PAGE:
Question of the Week # 216

216 )  A 75 year old woman with past medical history of hypertension and diabetes is evaluated in your office for 20 lb weight loss. She reports decreased appetite and depressed mood for the past 6 months. Her history is significant for chronic smoking 1 pack per day for last 50 years. She lives alone and does all her daily activities by herself.  She has no known cardiac problems. She denies shortness of breath or cough. On examination, scleral icterus is noted. Lab studies show total bilirubin elevated at 10gm% with predominantly direct component. A subsequent CT of the abdomen shows a heterogeneous mass of about 4cm in diameter. A triphasic CT with pancreatic protocol shows invasion of the portal vein and encasement of superior mesenteric artery by the mass. There are no distant metastases. A chest X-Ray is normal. CA 19-9 level 1400U/ml.  Which of the following is the most appropriate next  step ?

A) Hospice Evaluation

B) Surgical resection

C) Fine needle aspiration biopsy

D) Chemotherapy

E) Radiation therapy

10 Responses

  1. C…. always we need confirmatory study in oncology before any treatment

  2. ccc

  3. Borderline resectable tumor, because of invasion into the SMV/SMA,,,, treatment for such thing would be either surgery or a trial of chemotherapy/or chemoradiotherapy then re staging & Surgery thereafter……
    I would go for E.

  4. answer : fine needle biopsy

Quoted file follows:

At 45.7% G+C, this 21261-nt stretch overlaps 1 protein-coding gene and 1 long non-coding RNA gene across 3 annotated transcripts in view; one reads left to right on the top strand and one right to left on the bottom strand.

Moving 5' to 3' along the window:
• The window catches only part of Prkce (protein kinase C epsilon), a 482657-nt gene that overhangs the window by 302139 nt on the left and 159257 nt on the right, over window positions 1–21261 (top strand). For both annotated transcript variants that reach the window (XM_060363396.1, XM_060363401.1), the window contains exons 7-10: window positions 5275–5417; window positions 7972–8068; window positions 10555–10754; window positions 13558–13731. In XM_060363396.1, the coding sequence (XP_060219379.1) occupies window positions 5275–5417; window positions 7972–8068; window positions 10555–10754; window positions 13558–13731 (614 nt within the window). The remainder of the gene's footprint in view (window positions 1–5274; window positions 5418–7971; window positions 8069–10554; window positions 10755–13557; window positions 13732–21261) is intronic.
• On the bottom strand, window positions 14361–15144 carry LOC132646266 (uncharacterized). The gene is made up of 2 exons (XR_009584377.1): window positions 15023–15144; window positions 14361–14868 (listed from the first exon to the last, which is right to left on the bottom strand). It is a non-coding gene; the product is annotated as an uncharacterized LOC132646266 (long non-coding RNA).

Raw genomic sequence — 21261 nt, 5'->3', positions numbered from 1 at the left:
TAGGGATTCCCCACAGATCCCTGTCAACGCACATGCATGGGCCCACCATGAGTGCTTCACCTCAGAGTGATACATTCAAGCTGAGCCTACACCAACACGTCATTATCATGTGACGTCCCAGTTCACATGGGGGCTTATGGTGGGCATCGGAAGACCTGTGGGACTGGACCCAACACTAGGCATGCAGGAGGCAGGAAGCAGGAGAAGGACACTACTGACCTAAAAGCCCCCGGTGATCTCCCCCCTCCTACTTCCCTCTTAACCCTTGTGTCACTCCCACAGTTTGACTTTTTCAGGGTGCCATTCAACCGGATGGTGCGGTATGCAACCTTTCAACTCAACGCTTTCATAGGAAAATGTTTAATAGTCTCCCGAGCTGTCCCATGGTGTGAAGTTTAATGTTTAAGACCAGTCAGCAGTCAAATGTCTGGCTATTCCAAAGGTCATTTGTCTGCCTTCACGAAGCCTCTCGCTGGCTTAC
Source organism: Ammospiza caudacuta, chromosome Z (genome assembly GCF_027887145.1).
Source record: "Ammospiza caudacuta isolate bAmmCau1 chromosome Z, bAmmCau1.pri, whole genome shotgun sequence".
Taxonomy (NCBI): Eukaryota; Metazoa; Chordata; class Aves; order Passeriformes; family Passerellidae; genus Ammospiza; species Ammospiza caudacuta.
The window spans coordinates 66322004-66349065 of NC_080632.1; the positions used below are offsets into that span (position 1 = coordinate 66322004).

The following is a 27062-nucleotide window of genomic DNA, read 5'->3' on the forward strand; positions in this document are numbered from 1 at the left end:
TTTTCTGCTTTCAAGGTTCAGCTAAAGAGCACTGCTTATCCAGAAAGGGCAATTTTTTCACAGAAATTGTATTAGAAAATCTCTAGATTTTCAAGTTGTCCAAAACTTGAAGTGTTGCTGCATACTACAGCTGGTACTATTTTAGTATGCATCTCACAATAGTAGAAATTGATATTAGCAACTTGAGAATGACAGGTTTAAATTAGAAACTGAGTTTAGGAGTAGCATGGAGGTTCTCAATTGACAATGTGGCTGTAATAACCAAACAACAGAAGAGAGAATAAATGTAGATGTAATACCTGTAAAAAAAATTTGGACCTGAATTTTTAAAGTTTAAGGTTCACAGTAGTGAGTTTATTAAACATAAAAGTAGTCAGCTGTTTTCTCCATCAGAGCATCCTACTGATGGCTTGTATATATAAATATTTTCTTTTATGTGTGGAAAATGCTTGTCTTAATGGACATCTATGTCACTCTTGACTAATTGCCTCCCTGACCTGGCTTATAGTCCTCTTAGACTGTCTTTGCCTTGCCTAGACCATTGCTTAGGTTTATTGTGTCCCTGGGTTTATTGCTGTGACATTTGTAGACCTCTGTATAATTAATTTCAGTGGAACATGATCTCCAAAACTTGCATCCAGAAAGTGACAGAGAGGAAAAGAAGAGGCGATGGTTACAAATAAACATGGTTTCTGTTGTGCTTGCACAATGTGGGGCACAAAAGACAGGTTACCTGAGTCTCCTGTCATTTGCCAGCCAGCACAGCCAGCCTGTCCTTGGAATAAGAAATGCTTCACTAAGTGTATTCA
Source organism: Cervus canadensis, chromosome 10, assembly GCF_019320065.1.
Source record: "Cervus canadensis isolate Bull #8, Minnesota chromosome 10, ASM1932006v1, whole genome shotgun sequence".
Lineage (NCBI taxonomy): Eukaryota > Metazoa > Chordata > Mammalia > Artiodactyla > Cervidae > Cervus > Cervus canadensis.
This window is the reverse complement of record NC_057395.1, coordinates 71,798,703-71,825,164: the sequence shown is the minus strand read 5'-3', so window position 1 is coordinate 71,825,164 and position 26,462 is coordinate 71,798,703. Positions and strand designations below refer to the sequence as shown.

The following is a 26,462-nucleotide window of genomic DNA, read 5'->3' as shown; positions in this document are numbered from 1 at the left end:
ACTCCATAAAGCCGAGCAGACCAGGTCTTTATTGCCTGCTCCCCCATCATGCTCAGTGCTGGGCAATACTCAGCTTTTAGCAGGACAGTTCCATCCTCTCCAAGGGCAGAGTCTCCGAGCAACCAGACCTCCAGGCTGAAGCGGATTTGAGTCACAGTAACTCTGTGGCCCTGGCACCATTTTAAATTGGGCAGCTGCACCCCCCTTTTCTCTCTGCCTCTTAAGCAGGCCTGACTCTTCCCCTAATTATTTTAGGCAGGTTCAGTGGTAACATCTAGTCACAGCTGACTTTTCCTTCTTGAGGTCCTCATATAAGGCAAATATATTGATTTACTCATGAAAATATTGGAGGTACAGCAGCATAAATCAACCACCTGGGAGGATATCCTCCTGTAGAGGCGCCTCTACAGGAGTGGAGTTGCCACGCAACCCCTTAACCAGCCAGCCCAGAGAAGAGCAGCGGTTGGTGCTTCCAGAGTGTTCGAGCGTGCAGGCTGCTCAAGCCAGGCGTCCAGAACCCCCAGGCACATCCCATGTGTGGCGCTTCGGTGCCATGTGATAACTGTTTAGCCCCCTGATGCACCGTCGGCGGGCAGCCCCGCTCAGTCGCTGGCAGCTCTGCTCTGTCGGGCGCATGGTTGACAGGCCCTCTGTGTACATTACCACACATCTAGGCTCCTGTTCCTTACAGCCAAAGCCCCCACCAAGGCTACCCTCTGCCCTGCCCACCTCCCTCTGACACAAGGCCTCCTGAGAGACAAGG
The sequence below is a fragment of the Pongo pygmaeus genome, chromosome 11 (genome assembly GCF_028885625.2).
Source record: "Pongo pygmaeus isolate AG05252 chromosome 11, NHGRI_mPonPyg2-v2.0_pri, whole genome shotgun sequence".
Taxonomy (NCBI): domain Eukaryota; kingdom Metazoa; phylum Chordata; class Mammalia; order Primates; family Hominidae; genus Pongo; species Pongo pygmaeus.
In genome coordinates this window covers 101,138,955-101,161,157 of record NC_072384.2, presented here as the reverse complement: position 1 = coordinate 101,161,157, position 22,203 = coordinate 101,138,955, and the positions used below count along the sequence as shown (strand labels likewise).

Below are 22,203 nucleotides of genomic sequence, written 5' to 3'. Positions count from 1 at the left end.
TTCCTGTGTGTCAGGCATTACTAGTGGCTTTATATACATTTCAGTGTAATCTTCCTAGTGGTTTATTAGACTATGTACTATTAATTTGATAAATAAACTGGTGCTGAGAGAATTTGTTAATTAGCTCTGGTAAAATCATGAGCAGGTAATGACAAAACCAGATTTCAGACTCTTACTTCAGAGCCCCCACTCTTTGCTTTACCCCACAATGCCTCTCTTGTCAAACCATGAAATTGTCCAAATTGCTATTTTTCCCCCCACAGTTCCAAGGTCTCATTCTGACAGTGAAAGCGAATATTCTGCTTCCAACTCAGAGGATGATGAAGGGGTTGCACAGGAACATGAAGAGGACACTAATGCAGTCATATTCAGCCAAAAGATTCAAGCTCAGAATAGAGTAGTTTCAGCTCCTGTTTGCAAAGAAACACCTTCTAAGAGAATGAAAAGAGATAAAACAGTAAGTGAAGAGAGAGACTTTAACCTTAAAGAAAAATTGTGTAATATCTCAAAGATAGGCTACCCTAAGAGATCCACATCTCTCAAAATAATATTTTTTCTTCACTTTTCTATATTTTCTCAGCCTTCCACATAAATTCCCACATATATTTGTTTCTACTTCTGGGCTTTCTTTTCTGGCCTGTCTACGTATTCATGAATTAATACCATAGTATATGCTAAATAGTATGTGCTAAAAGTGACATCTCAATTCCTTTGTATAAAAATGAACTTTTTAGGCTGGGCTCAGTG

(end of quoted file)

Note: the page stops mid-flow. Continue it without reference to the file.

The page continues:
resectability criteria : absence of vascular invasion : SMA , PV , Celiac axis , Hepatic .a

    vinette : triphasic CT with pancreatic protocol shows invasion of the portal vein and encasement of superior mesenteric artery by the mass.

    FNA is needed as prerequisite for Chemo and radiation

    Just my 2 cents . Correct me if I’m wrong . Thanks .

  5. E= non resectable

  6. why not chemo?

    answer is chemo/rad

  7. The majority of patients with stage IIB and III have tumours that encase blood vessels. Patients who present borderline resectable disease may benefit from preoperative therapy (chemoradiation or induction chemotherapy followed by chemoradiation) in order to increase the rate of R0 resections.

    so answer is chemo

  8. C)

    Ca19-9 > 100 is highly specific for pancreatic cancer.
    It is not necessary to obtain a biopsy.

    Historically, vascular involvement has been considered a contraindication to resective cure. However, the invasion of the superior mesenteric or portal vein is no longer an absolute contraindication. These veins can be resected partially with as much as 50% narrowing of the lumen. In addition, complete reconstruction is possible, especially using native veins as replacement (ie, internal jugular, greater saphenous, or splenic).

    The NCCN’s 2011 guidelines recommend that decisions about treatment and resectability involve input from a multidisciplinary group of specialists. The panel also agreed that selecting patients for surgery should be based on the probability of cure as determined by resection margins. Other factors include comorbidities, overall performance, and age.

    So it’s surgery then chemotherapy for metastatic disease with or without radiation.

    The patient is 75 with co-morbidities but the tumour is relatively localized. With her DM/HTN history though, I wonder if she has sufficient patent native veins to use as replacement as suggested in the Medscape article.
    I think the issue here is that she is old and has co-morbidities. Her tumor marker is also through the roof! Taking into account the poor prognosis that pancreatic ca portends, I am inclined to think she might need hospice evaluation. 😦 Why put her through all the suffering? (Of course, the options can be presented to her and the family.)

    Option A.

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